A rainwater harvesting system is invaluable during drier months and when we tend to garden more but when the weather changes, we garden less and our once often used water butt can become neglected. This season is as important as any when it comes to maintaining and caring for your water butt so that you can use it all year round. For it to survive the temperatures and lowered usage just follow our handy hints and your system will still be at its best come summer time.
Collecting rainwater used to be just the pursuit of the hardened gardener but in recent years, more and more councils across the UK have started to install water butts on new build houses to stop flooding and to save their sewage systems from being overwhelmed. Even if harvested rainwater is thrown down a kitchen sink, it staggers the rainfall and eases flooding in the streets during a storm. The good news is, the more we harvest rainwater, the more things we find out we can do with it (read our article on how rainwater harvesting could save you money to find out what you can do with collected rainwater). Water butts, water tanks and water barrels can help to create a sustainable garden and support people wanting to live in an eco-friendly manner. Rainwater harvesting systems have become a hero to many so you may be considering installing one yourself.
Read through this definitive guide on whether you should have a water butt, water barrel or water tank:
Many of us now know about rainwater harvesting systems and what they are used for, but it was not always as popular as it is now. Water butts, and online searches for rainwater harvesting is up 200% in the last year so, the public are becoming more interested in collecting rainwater and more people are using it for more than just watering plants. This water can also be used for cleaning cars, flushing toilets and more, which can help a household become eco-friendlier. The wealth of knowledge on this subject is growing as communities educate each other on rainwater harvesting and the benefits of becoming more self-sufficient. Modern water supplies are filtered and brought in from reservoirs, but how did our ancestors get hold of water when they did not have systems we have now?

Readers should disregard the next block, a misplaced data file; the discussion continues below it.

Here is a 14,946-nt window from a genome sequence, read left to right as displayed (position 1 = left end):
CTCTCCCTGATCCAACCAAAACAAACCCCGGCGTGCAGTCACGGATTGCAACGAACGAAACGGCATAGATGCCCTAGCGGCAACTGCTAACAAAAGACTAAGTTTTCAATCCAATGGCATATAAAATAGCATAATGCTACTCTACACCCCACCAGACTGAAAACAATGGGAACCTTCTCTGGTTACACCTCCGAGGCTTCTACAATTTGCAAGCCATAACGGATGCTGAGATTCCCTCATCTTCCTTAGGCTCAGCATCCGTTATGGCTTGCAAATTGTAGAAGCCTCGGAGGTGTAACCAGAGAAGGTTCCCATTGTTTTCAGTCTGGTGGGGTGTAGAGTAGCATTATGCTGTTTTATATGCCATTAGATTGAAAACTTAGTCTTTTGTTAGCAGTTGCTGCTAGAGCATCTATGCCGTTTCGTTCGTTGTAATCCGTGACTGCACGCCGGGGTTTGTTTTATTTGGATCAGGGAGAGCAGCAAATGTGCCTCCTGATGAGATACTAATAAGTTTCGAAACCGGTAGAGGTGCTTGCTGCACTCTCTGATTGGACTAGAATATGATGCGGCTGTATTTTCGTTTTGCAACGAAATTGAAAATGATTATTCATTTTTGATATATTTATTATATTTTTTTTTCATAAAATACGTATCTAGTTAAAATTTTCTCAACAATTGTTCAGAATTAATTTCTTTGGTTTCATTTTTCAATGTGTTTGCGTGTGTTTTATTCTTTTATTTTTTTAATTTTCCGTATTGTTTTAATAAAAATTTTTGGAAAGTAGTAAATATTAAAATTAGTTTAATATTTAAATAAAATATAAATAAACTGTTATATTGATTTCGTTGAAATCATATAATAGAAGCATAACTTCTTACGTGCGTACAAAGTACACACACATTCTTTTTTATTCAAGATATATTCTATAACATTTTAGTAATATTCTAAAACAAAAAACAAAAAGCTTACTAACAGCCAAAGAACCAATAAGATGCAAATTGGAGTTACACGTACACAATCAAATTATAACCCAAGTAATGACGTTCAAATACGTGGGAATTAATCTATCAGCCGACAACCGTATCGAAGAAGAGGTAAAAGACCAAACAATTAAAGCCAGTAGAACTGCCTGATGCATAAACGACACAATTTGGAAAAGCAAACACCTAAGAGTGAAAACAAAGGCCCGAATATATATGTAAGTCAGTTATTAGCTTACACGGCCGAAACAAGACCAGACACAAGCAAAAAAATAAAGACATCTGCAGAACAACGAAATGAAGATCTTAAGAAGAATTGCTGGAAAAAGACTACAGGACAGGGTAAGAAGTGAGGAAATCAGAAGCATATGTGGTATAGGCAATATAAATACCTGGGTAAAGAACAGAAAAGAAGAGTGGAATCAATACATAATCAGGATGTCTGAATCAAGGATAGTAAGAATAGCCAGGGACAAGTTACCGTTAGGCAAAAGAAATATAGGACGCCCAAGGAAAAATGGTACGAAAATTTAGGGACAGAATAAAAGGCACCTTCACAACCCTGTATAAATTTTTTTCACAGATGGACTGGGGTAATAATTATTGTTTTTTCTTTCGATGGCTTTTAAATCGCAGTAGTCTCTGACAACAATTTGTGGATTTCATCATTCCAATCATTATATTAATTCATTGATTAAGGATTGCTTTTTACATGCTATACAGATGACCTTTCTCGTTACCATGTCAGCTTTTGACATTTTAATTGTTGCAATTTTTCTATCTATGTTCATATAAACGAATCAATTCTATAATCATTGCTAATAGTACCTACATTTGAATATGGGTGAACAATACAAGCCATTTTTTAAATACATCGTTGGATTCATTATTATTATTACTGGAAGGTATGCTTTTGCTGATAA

As we all could have guessed, our British summer has brought us both the highs of scorching hot days and the lows of the more customary wet ones.
This unpredictable nature of our weather means that we should always be prepared for the inevitable downpour to ruin the BBQ plans!
Whilst that might be enough to make people move abroad, some that will be thankful for the rain include your garden plants.
So, have you ever considered how a water butt could make a difference to caring for them (and you!)?